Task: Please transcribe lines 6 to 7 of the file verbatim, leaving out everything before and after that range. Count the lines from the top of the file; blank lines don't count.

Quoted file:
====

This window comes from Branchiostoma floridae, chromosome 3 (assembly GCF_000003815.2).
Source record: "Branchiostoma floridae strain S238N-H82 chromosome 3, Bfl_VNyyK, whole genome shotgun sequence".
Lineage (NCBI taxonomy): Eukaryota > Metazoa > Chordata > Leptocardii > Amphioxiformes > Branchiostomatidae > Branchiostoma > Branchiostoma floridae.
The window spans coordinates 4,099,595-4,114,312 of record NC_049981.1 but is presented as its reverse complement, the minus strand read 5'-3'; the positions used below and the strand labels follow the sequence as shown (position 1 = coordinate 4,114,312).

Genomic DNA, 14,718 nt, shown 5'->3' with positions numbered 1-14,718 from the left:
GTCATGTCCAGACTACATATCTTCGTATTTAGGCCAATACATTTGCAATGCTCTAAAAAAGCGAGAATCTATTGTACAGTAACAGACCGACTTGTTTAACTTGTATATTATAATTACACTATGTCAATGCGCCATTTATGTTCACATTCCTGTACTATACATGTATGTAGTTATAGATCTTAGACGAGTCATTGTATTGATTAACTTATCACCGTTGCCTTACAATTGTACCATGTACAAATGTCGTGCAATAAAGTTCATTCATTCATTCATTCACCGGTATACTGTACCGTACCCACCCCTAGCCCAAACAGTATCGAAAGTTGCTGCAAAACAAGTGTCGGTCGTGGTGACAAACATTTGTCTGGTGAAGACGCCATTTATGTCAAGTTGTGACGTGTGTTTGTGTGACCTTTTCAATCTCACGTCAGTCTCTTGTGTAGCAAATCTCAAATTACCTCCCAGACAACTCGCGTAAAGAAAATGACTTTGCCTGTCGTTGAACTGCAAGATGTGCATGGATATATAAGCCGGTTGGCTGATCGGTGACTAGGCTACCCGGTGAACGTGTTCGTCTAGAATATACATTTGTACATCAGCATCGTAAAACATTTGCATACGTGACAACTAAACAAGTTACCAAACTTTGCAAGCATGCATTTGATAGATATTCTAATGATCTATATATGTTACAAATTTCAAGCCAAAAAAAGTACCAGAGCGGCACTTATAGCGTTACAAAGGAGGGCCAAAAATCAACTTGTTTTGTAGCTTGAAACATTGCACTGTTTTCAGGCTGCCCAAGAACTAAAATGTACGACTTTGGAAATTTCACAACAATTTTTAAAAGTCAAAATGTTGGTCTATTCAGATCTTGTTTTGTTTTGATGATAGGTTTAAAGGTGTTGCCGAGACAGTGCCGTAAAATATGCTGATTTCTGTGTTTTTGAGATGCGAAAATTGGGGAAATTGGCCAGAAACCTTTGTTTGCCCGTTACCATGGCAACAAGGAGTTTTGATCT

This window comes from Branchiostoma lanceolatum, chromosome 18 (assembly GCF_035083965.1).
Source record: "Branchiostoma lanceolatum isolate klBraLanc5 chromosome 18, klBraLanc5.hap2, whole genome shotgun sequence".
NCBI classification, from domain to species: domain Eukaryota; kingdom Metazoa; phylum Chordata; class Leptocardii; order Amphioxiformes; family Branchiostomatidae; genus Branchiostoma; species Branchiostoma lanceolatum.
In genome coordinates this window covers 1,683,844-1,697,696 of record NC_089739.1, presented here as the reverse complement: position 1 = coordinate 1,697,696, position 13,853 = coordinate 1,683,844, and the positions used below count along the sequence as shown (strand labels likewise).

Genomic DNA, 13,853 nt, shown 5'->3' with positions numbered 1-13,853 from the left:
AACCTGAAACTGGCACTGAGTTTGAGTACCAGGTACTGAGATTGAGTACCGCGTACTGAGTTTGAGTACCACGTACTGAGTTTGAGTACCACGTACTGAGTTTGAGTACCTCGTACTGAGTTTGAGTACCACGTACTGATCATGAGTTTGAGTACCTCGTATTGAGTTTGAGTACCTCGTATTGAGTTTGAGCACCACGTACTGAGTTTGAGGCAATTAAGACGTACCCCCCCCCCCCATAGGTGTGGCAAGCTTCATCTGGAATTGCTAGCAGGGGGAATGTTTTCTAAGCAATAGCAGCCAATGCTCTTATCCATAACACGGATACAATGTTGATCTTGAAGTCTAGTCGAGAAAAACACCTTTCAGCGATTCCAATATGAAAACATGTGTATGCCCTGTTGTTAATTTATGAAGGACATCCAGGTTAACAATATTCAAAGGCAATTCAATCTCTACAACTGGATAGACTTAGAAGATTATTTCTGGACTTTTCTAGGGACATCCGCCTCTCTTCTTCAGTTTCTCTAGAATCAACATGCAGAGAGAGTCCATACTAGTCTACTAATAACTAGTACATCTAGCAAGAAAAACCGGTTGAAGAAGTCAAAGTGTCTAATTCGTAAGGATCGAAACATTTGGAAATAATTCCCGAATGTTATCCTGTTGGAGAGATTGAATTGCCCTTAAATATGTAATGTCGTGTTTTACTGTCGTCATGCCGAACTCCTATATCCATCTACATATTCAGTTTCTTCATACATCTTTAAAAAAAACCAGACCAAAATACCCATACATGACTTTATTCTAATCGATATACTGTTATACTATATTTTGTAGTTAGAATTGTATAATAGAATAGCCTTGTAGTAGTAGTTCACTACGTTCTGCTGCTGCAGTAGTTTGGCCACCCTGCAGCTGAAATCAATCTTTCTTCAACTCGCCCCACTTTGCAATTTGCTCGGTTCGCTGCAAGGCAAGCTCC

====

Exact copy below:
GTCATGTCCAGACTACATATCTTCGTATTTAGGCCAATACATTTGCAATGCTCTAAAAAAGCGAGAATCTATTGTACAGTAACAGACCGACTTGTTTAACTTGTATATTATAATTACACTATGTCAATGCGCCATTTATGTTCACATTCCTGTACTATACATGTATGTAGTTATAGATCTTAGACGAGTCATTGTATTGATTAACTTATCACCGTTGCCTTACAATTGTACCATGTACAAATGTCGTGCAATAAAGTTCATTCATTCATTCATTCACCGGTATACTGTACCGTACCCACCCCTAGCCCAAACAGTATCGAAAGTTGCTGCAAAACAAGTGTCGGTCGTGGTGACAAACATTTGTCTGGTGAAGACGCCATTTATGTCAAGTTGTGACGTGTGTTTGTGTGACCTTTTCAATCTCACGTCAGTCTCTTGTGTAGCAAATCTCAAATTACCTCCCAGACAACTCGCGTAAAGAAAATGACTTTGCCTGTCGTTGAACTGCAAGATGTGCATGGATATATAAGCCGGTTGGCTGATCGGTGACTAGGCTACCCGGTGAACGTGTTCGTCTAGAATATACATTTGTACATCAGCATCGTAAAACATTTGCATACGTGACAACTAAACAAGTTACCAAACTTTGCAAGCATGCATTTGATAGATATTCTAATGATCTATATATGTTACAAATTTCAAGCCAAAAAAAGTACCAGAGCGGCACTTATAGCGTTACAAAGGAGGGCCAAAAATCAACTTGTTTTGTAGCTTGAAACATTGCACTGTTTTCAGGCTGCCCAAGAACTAAAATGTACGACTTTGGAAATTTCACAACAATTTTTAAAAGTCAAAATGTTGGTCTATTCAGATCTTGTTTTGTTTTGATGATAGGTTTAAAGGTGTTGCCGAGACAGTGCCGTAAAATATGCTGATTTCTGTGTTTTTGAGATGCGAAAATTGGGGAAATTGGCCAGAAACCTTTGTTTGCCCGTTACCATGGCAACAAGGAGTTTTGATCT

This window comes from Branchiostoma lanceolatum, chromosome 18 (assembly GCF_035083965.1).